The architecture of a family, constructed over decades, through relationships, wars and secrets, is assembled with fine detail and insight in an exceptional 20th-century saga.
Long, intricate but never dull, English novelist Baker’s U.S. debut is a four-generational span of extraordinary history and ordinary lives, eloquent about the unshared interior worlds of individuals even when connected by the closest of bonds. Starting in London in 1914, it introduces young sweethearts William and Amelia Hastings, married just as World War I begins. Amelia, pregnant with Billy, will always stay faithful to William’s memory, tending the album of postcards he sent her, and when shipmate George Sully—a malevolent, recurrent, family-curse character—threatens, Amelia and Billy see him off together. Billy has a talent for cycling, but his prospects, as his own son’s will be, are clouded by issues of money and class, and then World War II intervenes. Billy survives to marry Ruby, a stylish Jew who also encounters George Sully but never tells her husband. The couple’s first child is Will, partly disabled by Perthes disease, whom Billy struggles to love. Clever Will achieves academic success at Oxford but marries unhappily. It’s with his artistic daughter Billie that the book reaches its understated yet moving conclusion.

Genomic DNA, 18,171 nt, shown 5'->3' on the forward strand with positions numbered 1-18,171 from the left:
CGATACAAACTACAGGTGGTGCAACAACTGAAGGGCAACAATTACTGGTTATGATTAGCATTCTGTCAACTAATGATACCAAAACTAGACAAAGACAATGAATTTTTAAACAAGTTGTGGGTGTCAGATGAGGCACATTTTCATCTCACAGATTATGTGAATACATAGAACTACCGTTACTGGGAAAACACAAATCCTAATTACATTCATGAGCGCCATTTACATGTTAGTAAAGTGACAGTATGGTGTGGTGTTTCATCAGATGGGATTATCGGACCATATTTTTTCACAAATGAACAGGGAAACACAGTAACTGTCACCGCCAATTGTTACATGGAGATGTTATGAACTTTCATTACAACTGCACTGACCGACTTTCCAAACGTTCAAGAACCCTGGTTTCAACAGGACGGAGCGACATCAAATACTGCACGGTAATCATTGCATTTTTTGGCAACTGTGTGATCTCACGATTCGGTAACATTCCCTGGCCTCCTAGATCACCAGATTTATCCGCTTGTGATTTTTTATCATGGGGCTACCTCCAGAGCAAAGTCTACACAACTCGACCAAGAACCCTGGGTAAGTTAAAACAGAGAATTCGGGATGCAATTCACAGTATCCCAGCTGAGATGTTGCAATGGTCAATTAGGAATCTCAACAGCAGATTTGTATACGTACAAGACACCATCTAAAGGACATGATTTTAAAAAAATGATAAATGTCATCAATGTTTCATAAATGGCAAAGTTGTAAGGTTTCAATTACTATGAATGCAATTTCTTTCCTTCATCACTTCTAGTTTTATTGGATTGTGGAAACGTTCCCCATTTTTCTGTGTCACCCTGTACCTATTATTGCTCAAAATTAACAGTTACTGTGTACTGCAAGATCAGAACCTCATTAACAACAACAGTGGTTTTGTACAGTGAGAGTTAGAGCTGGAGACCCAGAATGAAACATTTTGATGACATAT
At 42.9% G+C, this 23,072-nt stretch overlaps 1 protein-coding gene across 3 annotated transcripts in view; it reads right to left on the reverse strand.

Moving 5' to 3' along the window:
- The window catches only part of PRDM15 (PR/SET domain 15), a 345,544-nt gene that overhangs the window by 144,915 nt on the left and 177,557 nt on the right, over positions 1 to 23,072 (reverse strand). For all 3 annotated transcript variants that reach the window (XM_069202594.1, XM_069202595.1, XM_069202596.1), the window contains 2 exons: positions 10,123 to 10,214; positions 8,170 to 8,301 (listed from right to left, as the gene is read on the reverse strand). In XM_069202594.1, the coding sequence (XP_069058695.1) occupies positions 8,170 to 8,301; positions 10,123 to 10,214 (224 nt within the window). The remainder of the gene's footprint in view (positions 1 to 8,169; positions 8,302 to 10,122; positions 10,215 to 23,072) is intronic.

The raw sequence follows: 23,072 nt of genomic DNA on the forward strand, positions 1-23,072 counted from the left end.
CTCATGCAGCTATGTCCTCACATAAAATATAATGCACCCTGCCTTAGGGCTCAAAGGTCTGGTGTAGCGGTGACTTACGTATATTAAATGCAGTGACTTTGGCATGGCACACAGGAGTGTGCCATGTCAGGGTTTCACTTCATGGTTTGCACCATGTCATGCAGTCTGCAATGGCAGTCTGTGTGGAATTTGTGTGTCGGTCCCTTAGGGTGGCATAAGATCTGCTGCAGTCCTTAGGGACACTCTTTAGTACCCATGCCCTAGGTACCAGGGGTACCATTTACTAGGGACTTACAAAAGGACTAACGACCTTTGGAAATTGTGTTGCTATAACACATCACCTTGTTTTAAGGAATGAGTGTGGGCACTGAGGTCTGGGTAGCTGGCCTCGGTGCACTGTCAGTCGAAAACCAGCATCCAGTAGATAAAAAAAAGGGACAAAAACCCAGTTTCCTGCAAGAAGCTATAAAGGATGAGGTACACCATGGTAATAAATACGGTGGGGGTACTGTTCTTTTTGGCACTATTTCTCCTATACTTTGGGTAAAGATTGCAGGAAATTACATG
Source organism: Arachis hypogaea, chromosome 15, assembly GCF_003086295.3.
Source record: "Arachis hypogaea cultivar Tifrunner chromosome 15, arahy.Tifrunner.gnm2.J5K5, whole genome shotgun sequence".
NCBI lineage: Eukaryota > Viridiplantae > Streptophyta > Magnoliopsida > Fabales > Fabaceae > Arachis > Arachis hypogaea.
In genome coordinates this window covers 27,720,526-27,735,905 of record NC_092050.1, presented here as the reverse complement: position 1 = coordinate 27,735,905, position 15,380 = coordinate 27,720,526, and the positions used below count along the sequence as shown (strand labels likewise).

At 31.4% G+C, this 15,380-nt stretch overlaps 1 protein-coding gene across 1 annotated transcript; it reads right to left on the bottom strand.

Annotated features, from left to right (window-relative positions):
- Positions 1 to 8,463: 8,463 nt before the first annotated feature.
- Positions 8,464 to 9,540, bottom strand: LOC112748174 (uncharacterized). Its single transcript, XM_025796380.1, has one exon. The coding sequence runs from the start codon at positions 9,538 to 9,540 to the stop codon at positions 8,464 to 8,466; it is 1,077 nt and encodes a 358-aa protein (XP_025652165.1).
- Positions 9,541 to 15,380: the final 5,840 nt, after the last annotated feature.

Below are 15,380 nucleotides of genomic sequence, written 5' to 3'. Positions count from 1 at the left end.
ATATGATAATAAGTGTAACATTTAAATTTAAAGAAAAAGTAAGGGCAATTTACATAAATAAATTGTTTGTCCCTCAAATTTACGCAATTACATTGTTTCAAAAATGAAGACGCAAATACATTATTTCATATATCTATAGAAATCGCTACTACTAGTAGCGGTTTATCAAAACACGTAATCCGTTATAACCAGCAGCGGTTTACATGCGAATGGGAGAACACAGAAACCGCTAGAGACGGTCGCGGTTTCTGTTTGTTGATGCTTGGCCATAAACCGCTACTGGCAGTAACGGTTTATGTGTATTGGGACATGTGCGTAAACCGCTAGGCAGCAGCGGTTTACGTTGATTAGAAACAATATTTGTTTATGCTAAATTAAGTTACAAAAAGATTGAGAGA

Immediate, poignant and rarely predictable, this searchingly observant work captures a huge terrain of personal aspiration against a shifting historical and social background. Impressive.